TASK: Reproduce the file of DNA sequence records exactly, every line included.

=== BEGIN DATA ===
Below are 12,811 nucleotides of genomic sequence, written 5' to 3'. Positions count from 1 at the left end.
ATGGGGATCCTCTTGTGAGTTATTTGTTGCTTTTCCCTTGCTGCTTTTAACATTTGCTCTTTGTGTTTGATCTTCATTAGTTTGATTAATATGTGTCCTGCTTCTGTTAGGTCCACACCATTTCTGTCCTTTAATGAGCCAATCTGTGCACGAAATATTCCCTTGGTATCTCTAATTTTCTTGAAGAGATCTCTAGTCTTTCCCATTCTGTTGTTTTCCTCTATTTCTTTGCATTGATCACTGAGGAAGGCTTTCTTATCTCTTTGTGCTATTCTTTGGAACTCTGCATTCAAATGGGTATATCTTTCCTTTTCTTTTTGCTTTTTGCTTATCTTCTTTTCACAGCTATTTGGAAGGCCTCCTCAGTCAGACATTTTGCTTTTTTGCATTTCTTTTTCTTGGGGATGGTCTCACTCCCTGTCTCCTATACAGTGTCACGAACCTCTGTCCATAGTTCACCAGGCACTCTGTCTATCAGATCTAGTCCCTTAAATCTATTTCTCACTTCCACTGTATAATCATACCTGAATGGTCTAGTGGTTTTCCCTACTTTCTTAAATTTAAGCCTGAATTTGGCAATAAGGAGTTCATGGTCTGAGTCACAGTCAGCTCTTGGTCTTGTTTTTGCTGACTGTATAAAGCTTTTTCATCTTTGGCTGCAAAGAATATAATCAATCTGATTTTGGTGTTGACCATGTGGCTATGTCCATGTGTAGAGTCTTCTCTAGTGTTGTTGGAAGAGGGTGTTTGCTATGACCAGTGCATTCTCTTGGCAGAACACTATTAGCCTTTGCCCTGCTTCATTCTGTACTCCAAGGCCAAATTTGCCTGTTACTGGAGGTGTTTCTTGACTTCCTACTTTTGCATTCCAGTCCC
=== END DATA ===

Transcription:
Below are 12,811 nucleotides of genomic sequence, written 5' to 3'. Positions count from 1 at the left end.
ATGGGGATCCTCTTGTGAGTTATTTGTTGCTTTTCCCTTGCTGCTTTTAACATTTGCTCTTTGTGTTTGATCTTCATTAGTTTGATTAATATGTGTCCTGCTTCTGTTAGGTCCACACCATTTCTGTCCTTTAATGAGCCAATCTGTGCACGAAATATTCCCTTGGTATCTCTAATTTTCTTGAAGAGATCTCTAGTCTTTCCCATTCTGTTGTTTTCCTCTATTTCTTTGCATTGATCACTGAGGAAGGCTTTCTTATCTCTTTGTGCTATTCTTTGGAACTCTGCATTCAAATGGGTATATCTTTCCTTTTCTTTTTGCTTTTTGCTTATCTTCTTTTCACAGCTATTTGGAAGGCCTCCTCAGTCAGACATTTTGCTTTTTTGCATTTCTTTTTCTTGGGGATGGTCTCACTCCCTGTCTCCTATACAGTGTCACGAACCTCTGTCCATAGTTCACCAGGCACTCTGTCTATCAGATCTAGTCCCTTAAATCTATTTCTCACTTCCACTGTATAATCATACCTGAATGGTCTAGTGGTTTTCCCTACTTTCTTAAATTTAAGCCTGAATTTGGCAATAAGGAGTTCATGGTCTGAGTCACAGTCAGCTCTTGGTCTTGTTTTTGCTGACTGTATAAAGCTTTTTCATCTTTGGCTGCAAAGAATATAATCAATCTGATTTTGGTGTTGACCATGTGGCTATGTCCATGTGTAGAGTCTTCTCTAGTGTTGTTGGAAGAGGGTGTTTGCTATGACCAGTGCATTCTCTTGGCAGAACACTATTAGCCTTTGCCCTGCTTCATTCTGTACTCCAAGGCCAAATTTGCCTGTTACTGGAGGTGTTTCTTGACTTCCTACTTTTGCATTCCAGTCCC